I discovered more outright promotion of soybean oil as healthy. A study known as the Finnish Mental Hospital Study showed that lowering saturated fat and replacing it with vegetable oil rich in polyunsaturated fat, primarily soybean oil, lowered CHD by 29%.
What I Found
I immediately sensed the bovine manure coming from this whole situation. Something just didn’t seem quite right about a food with so many health benefits being labeled as a health risk with “no known offsetting favorable effects”.
I decided to dig deeper.
In the AHA report, many of the studies cited did not specify what kind of saturated fat was used in comparison to the polyunsaturated and monounsaturated. They often got specific on what kind of polyunsaturated and monounsaturated fats, but they often referred to the other as “saturated fat” or “animal fat.” If coconut oil is truly on trial here, wouldn’t they cite studies that specifically used coconut oil in their experiments?
Second, I tackled the claim of “has no known offsetting favorable effects.”
In a 2015 study published in Nutricion Hospitalaria, coconut oil raises HDL levels, which is considered “good” cholesterol. (https://www.ncbi.nlm.nih.gov/pubmed/26545671#)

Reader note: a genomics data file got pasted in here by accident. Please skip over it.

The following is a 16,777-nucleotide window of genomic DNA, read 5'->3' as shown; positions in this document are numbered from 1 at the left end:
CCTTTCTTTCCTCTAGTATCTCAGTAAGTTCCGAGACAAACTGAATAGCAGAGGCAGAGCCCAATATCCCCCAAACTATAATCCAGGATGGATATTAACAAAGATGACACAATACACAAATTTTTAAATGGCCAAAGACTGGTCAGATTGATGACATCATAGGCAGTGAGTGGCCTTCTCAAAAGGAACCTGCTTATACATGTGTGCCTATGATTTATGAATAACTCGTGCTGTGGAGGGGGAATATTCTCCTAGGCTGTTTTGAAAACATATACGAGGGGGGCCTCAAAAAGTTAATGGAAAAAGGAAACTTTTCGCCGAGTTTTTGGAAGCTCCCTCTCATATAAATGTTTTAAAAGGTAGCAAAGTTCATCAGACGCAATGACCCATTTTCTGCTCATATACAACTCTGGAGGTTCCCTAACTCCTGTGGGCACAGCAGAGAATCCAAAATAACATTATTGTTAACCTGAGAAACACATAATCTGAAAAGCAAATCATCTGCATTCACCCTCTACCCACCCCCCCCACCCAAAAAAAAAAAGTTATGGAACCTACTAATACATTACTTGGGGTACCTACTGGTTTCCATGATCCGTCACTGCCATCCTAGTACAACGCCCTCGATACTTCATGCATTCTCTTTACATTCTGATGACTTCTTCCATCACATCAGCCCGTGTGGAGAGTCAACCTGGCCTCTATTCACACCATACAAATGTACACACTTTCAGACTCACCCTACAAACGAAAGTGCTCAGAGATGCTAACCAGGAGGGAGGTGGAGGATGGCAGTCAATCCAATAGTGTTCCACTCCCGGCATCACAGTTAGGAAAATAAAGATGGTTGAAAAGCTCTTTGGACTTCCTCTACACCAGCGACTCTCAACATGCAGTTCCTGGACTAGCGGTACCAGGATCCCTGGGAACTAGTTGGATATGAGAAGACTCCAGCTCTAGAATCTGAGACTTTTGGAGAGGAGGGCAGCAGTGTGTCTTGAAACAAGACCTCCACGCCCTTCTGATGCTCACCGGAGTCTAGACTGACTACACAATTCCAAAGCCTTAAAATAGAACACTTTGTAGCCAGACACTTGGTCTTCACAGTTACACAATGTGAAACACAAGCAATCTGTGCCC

According to research by Marie-Pierre St-Onge, Associate Professor of Nutritional Medicine at Columbia University Medical Center, coconut oil has a higher proportion of medium-chain triglycerides than most other fats or oils. Marie-Pierre St-Onge’s research goes on to show consuming medium-chain triglycerides may increase the rate of metabolism more than eating long-chain triglycerides. As we know, increased metabolism equals weight loss.
Even Frank M. Sacks, MD, Chairman of the FAHA and author of the report, says it has benefits as a moisturizer. Coconut oil is great for your skin, your hair, and nails. Sacks’ exact quote of, "You can put it on your body, but don’t put it in your body," when referring to coconut oil shows either a misunderstanding of the health necessity of saturated fats or a bias against coconut oil versus other saturated fats.